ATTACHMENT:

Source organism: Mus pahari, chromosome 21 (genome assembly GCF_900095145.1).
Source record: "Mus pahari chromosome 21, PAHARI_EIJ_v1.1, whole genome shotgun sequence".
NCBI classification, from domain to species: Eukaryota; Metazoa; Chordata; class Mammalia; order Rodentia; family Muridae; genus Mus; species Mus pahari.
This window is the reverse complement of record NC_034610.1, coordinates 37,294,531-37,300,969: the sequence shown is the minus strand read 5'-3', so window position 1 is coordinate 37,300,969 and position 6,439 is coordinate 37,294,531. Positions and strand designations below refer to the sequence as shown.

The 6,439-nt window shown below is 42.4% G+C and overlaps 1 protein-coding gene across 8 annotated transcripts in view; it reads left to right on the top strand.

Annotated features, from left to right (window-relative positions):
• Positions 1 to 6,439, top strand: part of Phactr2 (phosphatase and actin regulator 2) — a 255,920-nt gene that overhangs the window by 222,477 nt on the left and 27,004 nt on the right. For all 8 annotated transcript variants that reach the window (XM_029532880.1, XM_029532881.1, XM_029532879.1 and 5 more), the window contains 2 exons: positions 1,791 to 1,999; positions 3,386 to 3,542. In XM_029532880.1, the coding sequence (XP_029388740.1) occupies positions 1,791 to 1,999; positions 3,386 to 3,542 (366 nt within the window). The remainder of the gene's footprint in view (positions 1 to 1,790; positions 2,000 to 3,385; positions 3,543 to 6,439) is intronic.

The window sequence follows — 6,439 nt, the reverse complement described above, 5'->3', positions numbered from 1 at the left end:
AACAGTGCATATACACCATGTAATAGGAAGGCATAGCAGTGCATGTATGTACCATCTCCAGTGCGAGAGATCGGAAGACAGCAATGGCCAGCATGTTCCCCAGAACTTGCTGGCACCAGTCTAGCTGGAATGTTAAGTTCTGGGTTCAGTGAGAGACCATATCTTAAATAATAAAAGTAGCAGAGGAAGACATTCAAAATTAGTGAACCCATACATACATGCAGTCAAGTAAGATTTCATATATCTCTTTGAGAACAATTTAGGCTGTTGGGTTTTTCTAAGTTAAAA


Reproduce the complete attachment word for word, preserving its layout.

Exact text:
Source organism: Mus pahari, chromosome 21 (genome assembly GCF_900095145.1).
Source record: "Mus pahari chromosome 21, PAHARI_EIJ_v1.1, whole genome shotgun sequence".
NCBI classification, from domain to species: Eukaryota; Metazoa; Chordata; class Mammalia; order Rodentia; family Muridae; genus Mus; species Mus pahari.
This window is the reverse complement of record NC_034610.1, coordinates 37,294,531-37,300,969: the sequence shown is the minus strand read 5'-3', so window position 1 is coordinate 37,300,969 and position 6,439 is coordinate 37,294,531. Positions and strand designations below refer to the sequence as shown.

The 6,439-nt window shown below is 42.4% G+C and overlaps 1 protein-coding gene across 8 annotated transcripts in view; it reads left to right on the top strand.

Annotated features, from left to right (window-relative positions):
• Positions 1 to 6,439, top strand: part of Phactr2 (phosphatase and actin regulator 2) — a 255,920-nt gene that overhangs the window by 222,477 nt on the left and 27,004 nt on the right. For all 8 annotated transcript variants that reach the window (XM_029532880.1, XM_029532881.1, XM_029532879.1 and 5 more), the window contains 2 exons: positions 1,791 to 1,999; positions 3,386 to 3,542. In XM_029532880.1, the coding sequence (XP_029388740.1) occupies positions 1,791 to 1,999; positions 3,386 to 3,542 (366 nt within the window). The remainder of the gene's footprint in view (positions 1 to 1,790; positions 2,000 to 3,385; positions 3,543 to 6,439) is intronic.

The window sequence follows — 6,439 nt, the reverse complement described above, 5'->3', positions numbered from 1 at the left end:
AACAGTGCATATACACCATGTAATAGGAAGGCATAGCAGTGCATGTATGTACCATCTCCAGTGCGAGAGATCGGAAGACAGCAATGGCCAGCATGTTCCCCAGAACTTGCTGGCACCAGTCTAGCTGGAATGTTAAGTTCTGGGTTCAGTGAGAGACCATATCTTAAATAATAAAAGTAGCAGAGGAAGACATTCAAAATTAGTGAACCCATACATACATGCAGTCAAGTAAGATTTCATATATCTCTTTGAGAACAATTTAGGCTGTTGGGTTTTTCTAAGTTAAAA